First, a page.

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Why the world’s most expensive drug might not be all that overpriced

The staff of the Institute for Clinical and Economic Review, or ICER, are known as the nerds of the drug industry: bespectacled killjoys who emerge a few times a year to scold drugmakers for pricing their latest cancer or MS advance far beyond reason.

But last year, they sat down and concluded a forthcoming treatment was worth up to $3.9 million — more than any medicine in history, more than a 45-year supply of Humira, the autoimmune drug often held up as an emblem of America’s runaway drug spending.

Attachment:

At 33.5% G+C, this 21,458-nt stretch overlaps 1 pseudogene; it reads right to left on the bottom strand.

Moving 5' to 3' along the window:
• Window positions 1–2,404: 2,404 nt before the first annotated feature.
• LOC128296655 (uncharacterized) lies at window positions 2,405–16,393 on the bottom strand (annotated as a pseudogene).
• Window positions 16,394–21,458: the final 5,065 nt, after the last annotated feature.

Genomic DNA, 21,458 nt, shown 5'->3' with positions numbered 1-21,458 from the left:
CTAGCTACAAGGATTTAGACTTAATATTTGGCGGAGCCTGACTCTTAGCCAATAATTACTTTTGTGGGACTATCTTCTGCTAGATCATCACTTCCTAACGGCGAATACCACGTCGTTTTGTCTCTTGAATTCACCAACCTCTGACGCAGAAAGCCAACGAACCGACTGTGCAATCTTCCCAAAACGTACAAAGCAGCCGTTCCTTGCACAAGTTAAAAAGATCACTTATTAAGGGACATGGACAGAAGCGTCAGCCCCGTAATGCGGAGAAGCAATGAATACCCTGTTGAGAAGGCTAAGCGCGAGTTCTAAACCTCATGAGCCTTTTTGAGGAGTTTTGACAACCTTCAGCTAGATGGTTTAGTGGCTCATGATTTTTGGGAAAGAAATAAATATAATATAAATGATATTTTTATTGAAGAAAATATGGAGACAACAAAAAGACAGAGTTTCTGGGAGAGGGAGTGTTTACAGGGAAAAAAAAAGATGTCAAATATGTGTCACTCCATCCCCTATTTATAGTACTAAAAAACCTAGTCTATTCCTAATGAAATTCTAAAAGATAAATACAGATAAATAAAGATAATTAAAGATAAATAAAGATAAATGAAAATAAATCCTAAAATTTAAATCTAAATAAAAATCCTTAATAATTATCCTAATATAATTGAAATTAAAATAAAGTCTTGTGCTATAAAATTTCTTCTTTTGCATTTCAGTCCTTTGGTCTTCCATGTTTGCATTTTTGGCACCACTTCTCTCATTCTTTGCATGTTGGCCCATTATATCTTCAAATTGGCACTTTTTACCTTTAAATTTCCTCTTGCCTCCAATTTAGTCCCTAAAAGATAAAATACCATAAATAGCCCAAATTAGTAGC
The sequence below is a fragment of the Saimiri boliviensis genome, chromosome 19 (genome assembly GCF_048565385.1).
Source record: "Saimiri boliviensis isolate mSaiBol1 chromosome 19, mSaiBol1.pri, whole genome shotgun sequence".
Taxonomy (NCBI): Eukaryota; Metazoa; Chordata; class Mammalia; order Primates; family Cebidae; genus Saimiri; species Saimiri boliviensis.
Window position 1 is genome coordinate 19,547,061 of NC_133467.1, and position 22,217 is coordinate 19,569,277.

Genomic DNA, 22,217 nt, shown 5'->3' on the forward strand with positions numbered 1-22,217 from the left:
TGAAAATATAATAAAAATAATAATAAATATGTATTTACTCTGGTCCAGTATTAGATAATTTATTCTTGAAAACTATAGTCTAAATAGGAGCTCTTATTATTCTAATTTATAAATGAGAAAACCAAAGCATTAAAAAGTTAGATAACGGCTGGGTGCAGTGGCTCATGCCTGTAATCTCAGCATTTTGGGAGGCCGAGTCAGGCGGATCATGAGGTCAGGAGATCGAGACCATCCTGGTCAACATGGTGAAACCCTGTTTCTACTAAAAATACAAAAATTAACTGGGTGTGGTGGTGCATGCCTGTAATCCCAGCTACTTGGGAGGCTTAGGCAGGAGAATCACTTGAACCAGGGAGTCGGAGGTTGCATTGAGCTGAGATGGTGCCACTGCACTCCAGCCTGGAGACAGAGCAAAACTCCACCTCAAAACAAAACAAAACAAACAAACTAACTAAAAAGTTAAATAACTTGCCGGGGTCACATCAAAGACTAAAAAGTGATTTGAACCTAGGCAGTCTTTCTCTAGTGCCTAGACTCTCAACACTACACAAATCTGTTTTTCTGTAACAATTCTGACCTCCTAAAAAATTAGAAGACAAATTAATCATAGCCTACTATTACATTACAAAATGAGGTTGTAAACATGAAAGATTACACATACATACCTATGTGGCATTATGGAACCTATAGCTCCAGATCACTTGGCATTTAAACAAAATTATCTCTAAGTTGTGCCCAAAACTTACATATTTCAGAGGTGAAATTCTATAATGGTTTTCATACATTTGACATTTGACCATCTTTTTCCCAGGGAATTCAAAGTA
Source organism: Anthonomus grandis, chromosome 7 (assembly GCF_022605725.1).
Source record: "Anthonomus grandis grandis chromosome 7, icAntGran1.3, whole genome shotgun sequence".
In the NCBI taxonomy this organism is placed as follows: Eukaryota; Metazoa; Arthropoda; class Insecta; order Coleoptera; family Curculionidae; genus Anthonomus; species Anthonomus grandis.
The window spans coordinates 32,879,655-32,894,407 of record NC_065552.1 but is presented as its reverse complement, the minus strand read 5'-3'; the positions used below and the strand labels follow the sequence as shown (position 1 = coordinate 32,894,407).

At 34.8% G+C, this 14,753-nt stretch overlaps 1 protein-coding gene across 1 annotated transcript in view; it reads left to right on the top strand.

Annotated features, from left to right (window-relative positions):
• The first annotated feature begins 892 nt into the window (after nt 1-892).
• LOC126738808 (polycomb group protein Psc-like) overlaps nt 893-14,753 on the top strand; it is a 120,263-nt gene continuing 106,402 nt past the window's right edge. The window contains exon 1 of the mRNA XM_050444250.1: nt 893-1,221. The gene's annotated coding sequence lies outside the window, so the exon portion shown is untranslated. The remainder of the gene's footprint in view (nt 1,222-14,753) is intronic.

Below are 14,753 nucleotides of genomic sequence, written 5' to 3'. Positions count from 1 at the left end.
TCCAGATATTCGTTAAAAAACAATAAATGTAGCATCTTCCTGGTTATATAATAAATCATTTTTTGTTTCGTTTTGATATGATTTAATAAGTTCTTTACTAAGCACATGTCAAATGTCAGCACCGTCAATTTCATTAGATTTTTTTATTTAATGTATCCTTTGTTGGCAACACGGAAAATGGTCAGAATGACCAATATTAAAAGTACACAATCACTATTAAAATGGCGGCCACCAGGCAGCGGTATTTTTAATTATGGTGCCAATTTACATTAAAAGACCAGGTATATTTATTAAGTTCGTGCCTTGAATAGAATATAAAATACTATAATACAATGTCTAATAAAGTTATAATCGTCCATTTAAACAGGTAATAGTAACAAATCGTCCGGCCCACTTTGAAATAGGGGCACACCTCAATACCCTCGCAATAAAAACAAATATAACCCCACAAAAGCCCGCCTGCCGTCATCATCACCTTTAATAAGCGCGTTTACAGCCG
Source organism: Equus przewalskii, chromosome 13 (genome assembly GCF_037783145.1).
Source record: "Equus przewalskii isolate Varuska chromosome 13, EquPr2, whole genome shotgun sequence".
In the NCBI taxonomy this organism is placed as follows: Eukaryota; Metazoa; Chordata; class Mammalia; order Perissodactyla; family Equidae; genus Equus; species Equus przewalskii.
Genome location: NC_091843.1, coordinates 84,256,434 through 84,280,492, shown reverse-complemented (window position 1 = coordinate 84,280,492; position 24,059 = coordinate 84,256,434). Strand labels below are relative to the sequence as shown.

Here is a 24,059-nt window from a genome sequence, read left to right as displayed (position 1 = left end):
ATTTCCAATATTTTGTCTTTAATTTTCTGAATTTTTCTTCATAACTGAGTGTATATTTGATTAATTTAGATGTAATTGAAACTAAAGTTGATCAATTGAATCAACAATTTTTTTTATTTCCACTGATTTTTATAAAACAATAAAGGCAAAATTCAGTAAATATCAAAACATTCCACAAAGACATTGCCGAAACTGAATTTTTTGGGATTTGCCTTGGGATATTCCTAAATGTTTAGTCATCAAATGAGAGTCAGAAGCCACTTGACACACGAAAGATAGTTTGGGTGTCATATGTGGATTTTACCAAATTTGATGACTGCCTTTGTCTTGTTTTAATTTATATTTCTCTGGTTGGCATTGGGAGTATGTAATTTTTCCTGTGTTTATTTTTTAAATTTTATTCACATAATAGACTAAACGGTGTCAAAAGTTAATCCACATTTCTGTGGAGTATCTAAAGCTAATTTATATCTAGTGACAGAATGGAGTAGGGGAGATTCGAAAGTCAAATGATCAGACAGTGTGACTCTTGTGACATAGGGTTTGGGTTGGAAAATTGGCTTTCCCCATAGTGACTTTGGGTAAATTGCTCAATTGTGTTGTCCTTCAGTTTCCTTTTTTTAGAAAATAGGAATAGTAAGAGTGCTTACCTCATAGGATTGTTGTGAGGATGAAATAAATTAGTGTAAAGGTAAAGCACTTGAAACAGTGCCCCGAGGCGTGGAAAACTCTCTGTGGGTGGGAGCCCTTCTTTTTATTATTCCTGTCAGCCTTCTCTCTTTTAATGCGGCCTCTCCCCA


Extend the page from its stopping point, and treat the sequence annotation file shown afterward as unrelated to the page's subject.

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It was a testament to the power of a new class of gene therapies to deliver something pharma so rarely does: Genuine cures. The treatment, approved last week as Lenmeldy, may allow some babies born with an ultra-rare neurodegenerative disease called metachromatic leukodystrophy, or MLD, to grow up and live essentially normal lives.

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